AFC said the project with INEOS ChlorVinyls would use surplus hydrogen from the chemical firm's Runcorn facility in northwest England to supplement the plant's energy needs.
INEOS's website says the plant has energy needs comparable to those of a city the size of Liverpool and aims to reduce its reliance on fossil fuels by generating 20 percent of energy requirements from renewable resources.
AFC, which estimates that the chlor-alkali industry consumes 1 percent of the world's energy, has already installed its hydrogen harnessing technology at Dutch group Akzo Nobel's Bitterfeld site in Germany.
After initial delays, AFC said in July that it had tested the first installation and that it was working toward full commercial operation.
"This is a significant step for AFC Energy," said AFC's managing director Ian Balchin. "Having successfully demonstrated an AFC Fuel Cell system using industrially produced hydrogen, we are able to work with new partners."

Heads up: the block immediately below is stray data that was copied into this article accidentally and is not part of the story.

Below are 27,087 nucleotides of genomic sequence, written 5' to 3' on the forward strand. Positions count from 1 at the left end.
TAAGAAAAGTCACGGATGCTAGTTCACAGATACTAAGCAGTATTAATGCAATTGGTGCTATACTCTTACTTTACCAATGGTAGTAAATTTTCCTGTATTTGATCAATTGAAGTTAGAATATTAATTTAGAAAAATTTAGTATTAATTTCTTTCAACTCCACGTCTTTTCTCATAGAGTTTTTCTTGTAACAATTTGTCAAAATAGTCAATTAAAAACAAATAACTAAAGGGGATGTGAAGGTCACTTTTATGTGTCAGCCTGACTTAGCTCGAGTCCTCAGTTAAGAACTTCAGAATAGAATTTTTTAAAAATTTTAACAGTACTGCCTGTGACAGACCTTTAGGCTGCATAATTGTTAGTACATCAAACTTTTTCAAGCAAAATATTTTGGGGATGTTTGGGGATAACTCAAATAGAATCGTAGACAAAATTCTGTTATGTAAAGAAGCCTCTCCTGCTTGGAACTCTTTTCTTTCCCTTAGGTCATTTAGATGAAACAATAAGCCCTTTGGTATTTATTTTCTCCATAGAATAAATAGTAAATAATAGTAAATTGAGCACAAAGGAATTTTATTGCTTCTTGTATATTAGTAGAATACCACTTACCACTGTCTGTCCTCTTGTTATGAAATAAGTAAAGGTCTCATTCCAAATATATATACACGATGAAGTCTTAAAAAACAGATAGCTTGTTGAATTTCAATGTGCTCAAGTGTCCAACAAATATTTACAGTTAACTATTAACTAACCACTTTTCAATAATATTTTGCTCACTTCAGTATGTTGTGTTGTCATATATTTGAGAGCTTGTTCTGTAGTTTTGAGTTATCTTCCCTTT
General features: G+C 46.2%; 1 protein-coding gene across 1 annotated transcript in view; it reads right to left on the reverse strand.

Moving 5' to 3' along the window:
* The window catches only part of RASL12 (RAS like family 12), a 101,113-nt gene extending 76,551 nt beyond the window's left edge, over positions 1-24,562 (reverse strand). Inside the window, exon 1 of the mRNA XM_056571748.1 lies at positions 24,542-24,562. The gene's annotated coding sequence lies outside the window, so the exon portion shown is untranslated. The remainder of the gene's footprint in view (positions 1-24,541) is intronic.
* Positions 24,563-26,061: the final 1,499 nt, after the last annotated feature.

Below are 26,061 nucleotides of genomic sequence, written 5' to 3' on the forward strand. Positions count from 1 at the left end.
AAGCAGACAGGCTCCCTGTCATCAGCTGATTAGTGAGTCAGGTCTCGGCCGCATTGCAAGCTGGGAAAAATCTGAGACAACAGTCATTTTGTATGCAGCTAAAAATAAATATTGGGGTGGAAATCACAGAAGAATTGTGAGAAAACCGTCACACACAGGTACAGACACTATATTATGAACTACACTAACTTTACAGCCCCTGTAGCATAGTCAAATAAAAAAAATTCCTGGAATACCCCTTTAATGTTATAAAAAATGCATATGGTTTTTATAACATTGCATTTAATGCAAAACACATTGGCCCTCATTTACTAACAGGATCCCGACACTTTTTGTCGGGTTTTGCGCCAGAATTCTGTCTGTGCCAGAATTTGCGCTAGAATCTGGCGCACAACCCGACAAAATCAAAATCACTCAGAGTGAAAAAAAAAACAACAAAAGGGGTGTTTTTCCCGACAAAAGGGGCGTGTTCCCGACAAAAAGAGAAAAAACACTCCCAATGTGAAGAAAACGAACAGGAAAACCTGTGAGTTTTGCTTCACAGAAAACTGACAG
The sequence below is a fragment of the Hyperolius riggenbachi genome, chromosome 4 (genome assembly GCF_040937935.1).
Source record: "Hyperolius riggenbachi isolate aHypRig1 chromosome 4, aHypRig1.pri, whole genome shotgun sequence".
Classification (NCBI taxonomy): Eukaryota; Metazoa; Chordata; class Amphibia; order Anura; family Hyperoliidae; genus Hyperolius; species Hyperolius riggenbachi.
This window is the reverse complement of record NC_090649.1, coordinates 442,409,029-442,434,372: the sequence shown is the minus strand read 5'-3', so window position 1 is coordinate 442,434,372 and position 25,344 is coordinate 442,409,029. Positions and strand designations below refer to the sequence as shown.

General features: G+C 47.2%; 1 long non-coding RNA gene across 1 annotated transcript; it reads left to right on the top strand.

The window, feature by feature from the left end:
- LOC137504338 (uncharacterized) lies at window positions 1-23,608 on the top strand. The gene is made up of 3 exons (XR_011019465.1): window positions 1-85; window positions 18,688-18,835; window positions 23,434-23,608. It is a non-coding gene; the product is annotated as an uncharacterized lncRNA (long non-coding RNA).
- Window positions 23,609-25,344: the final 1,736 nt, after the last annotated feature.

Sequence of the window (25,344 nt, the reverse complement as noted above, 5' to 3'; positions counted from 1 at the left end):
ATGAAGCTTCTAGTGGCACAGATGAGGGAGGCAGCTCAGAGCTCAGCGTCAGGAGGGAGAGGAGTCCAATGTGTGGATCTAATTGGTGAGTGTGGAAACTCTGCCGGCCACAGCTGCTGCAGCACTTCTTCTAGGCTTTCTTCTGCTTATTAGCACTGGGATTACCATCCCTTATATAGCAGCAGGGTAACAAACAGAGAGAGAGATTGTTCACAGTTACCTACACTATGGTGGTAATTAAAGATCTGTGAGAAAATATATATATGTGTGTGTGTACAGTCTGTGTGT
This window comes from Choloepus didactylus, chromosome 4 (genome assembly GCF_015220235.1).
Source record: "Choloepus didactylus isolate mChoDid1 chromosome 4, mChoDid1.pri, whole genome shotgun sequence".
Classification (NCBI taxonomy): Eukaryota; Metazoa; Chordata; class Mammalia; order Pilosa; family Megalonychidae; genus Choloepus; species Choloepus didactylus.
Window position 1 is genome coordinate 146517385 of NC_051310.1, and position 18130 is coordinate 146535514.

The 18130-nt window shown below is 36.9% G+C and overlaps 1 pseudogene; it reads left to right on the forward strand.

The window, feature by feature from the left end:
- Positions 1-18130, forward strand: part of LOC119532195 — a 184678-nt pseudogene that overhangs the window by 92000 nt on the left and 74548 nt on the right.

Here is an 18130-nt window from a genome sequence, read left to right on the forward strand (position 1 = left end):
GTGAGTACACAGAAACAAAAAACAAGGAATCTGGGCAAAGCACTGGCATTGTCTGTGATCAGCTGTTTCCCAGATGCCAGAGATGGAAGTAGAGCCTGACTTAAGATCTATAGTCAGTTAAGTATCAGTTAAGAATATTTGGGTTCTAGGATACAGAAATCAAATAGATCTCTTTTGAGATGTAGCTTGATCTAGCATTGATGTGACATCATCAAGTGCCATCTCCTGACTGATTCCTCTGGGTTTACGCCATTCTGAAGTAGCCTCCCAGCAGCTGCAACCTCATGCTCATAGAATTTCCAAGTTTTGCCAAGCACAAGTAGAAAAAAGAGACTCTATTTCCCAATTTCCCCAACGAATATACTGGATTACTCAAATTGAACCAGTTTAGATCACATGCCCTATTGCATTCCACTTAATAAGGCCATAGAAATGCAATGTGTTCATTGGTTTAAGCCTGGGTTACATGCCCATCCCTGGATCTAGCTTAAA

AFC did not say how much the INEOS deal was worth, when the technology was likely to enter operation at the Runcorn site or how much electricity would be generated from the plant.
AFC shares, which are worth more than seven times what they were at the start of the year and have risen over 60 percent just recently.
While back at levels set in early 2008, the stock is still short of highs set in 2007.